Canadian Forces members have been asked to consider staying out of uniform unless on active duty, as Parliament Hill and downtown Ottawa remains an active investigation following a deadly shooting.

The request comes after Cpl. Nathan Frank Cirillo was killed and three other people were injured in the shooting, after gunfire broke out at two separate locations on Wednesday morning.

Officials confirmed shots were fired at the National War Memorial just before 10 a.m. and inside Parliament Hill a short time later. The suspected gunman, identified as Michael Zehaf-Bibeau, has been killed, but police are not saying if other suspects are on the loose.

“We are very aware of the large presence of military personnel in our community, and I want them to know that we are committed to their safety,” Ottawa Police Chief Charles Bordeleau said at a news conference Wednesday afternoon.

Police are advising people to avoid the area, and those in downtown Ottawa to stay inside and away from windows or off rooftops.

Wednesday’s shootings mark the second attack on military personnel in Canada this week.

On Monday, a car struck two members of the Canadian Forces in St-Jean-sur-Richelieu, Que., in what officials called a targeted attack. One of the soldiers later died in hospital, while the second suffered minor injuries. One of the soldiers was in uniform.

The suspect, Martin Couture-Rouleau, fled the scene before he was shot and killed by police. The RCMP said they had been actively monitoring the 25-year-old, and he had recently become radicalized.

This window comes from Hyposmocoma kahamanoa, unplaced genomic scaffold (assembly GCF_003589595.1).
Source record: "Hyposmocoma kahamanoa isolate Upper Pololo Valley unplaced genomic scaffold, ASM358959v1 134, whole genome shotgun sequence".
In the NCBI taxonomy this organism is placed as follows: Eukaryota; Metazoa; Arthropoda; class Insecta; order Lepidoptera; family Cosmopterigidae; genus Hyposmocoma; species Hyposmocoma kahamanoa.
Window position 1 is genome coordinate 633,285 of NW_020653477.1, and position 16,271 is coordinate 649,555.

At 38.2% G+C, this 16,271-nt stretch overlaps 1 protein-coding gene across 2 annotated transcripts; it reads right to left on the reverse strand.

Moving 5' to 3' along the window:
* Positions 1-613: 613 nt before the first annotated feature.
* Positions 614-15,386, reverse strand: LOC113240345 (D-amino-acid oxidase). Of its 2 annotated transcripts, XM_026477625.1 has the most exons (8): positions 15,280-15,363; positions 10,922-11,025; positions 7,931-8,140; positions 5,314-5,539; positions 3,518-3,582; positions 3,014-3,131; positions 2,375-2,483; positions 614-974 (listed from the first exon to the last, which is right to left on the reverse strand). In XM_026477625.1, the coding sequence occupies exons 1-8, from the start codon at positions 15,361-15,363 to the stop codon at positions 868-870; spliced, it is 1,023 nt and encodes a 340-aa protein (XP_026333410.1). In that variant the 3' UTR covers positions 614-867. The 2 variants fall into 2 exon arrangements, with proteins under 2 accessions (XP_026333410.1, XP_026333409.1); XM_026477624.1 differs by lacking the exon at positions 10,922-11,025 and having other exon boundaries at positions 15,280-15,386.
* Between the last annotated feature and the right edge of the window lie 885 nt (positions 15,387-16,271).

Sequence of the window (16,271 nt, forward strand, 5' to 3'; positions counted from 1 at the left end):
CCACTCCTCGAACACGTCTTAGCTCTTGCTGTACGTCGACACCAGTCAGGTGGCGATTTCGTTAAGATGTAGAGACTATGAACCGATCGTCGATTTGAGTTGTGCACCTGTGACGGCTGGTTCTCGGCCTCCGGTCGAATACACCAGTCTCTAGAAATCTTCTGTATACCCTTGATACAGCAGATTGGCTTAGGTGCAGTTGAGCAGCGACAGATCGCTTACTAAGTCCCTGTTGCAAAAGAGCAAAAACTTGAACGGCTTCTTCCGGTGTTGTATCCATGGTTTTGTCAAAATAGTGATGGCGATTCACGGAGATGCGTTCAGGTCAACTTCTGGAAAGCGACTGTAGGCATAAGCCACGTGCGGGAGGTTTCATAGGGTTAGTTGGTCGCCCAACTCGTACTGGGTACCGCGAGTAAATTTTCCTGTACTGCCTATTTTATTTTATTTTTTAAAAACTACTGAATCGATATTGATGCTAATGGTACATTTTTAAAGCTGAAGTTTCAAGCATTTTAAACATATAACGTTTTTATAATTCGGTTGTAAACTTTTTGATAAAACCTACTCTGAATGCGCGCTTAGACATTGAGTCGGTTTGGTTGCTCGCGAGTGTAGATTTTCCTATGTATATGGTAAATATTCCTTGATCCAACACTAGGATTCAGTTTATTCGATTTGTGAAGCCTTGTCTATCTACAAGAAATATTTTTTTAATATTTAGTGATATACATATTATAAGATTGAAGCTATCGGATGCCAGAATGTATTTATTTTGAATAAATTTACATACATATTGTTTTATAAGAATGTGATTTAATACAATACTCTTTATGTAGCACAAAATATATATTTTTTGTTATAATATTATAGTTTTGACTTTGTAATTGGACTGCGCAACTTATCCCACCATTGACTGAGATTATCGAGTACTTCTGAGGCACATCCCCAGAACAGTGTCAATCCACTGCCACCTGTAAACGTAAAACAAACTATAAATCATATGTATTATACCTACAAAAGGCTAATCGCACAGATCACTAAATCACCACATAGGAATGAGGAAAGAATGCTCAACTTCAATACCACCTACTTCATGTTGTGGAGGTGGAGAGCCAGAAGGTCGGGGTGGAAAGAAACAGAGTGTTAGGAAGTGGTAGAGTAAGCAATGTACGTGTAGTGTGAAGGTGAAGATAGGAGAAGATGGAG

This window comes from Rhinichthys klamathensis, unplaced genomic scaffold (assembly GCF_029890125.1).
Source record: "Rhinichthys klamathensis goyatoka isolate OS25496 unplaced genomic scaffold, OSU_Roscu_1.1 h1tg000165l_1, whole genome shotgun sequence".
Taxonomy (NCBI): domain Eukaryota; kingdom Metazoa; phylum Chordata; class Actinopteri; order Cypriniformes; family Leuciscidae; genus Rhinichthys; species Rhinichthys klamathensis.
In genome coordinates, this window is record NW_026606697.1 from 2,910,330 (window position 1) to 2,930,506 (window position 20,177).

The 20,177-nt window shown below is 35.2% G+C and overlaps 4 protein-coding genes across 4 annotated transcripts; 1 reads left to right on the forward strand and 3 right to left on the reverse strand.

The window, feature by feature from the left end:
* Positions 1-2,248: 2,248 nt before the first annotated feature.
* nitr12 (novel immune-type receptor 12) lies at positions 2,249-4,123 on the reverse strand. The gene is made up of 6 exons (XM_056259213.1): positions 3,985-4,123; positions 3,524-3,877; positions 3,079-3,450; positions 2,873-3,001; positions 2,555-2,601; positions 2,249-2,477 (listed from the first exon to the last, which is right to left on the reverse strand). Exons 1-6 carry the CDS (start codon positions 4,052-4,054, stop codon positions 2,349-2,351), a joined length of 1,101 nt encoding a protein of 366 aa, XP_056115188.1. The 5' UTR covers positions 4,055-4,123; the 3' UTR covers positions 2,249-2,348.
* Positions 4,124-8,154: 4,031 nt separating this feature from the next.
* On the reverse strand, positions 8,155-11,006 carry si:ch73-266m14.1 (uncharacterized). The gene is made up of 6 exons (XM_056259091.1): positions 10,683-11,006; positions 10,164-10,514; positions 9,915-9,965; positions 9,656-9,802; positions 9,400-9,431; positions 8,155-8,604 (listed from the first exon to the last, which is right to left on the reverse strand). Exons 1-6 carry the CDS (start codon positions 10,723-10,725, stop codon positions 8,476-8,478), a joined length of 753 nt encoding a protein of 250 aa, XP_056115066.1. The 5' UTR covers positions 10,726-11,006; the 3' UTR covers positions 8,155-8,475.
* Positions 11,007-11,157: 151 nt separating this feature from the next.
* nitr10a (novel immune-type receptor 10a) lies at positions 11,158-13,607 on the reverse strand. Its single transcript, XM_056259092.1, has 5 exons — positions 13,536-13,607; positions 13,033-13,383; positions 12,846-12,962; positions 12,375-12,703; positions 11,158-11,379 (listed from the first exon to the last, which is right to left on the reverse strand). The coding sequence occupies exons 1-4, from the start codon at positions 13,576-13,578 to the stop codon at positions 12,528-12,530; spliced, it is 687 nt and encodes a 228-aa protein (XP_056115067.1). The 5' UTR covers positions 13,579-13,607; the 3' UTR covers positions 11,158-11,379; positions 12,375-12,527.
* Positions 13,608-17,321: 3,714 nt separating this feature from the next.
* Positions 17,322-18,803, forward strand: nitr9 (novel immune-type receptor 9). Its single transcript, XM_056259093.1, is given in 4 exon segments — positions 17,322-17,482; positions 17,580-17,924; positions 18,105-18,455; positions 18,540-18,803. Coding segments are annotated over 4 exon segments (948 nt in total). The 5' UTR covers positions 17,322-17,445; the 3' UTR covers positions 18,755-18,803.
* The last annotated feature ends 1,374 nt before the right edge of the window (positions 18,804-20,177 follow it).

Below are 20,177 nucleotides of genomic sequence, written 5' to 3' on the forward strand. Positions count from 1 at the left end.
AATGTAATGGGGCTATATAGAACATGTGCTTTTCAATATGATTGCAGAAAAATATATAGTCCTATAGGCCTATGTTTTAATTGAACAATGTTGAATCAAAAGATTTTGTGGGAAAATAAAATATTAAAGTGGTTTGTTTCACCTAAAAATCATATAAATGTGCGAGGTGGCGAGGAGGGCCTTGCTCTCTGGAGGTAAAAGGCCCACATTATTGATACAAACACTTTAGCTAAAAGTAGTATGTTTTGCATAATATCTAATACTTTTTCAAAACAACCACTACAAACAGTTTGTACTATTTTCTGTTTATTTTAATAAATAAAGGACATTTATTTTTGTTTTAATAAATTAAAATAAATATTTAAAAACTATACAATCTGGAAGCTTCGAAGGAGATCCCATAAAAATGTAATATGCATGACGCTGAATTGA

Rouleau was arrested by the Mounties in July when he tried to travel to Turkey. His passport was seized, but police later released him as there was not enough evidence to prove he was planning to fight along extremists in the Middle East.

Earlier this month, Canada’s top commander, Gen. Tom Lawson, warned members of the military to be vigilant.

“We all have to be alert to things that might be out of the normal,” Lawson said in a statement released Oct. 10. “If something doesn’t feel right, take the initiative to let the authorities know.

“We review our force protection posture on a continuous basis, and if additional measures need to be implemented, direction will be provided by Commander (Canadian Joint Operations Command).”

Lawson has also indirectly warned about the possible threat of terrorist retaliation, as Canada joins the war against the Islamic State group in the Middle East.

“While ISIL represents a tremendous threat to people on the ground in Iraq and in Syria, they have also made it clear they would aspire to present a threat to the people of the nations that are providing forces for the efforts against them,” Lawson said.
“We watch that very closely, as do the security agencies here in Canada. There is no indication of direct threats, yet.”

In September, ISIS released a 42-minute propaganda recording, urging attacks on anyone whose country is taking place in the campaign against the terror group -- regardless if they’re civilians or military.

“If you can kill a disbelieving American or European -- especially the spiteful and filthy French -- or an Australian or a Canadian, or any other disbeliever from the disbelievers waging war, including the citizens of the countries that entered into a coalition against the Islamic State … kill him in any manner or way, however it may be,” a translation of the recording says.

Canada agreed to join the U.S.-led airstrikes against ISIS in Iraq in early October, passing a motion to send a number of aircraft and 600 personnel for a period of up to six months. Six CF-18s left a military base in Cold Lake, Alta., yesterday.

The fighter jets were heading to Kuwait, which will serve as Canada’s base of operations during the mission.

The Department of National Defence and the Canadian Armed Forces employs 68,000 full-time members across Canada, along with 27,000 reservists and 24,000 civilian employees. Together, DND and CAF are the largest federal government department.

With files from The Canadian Press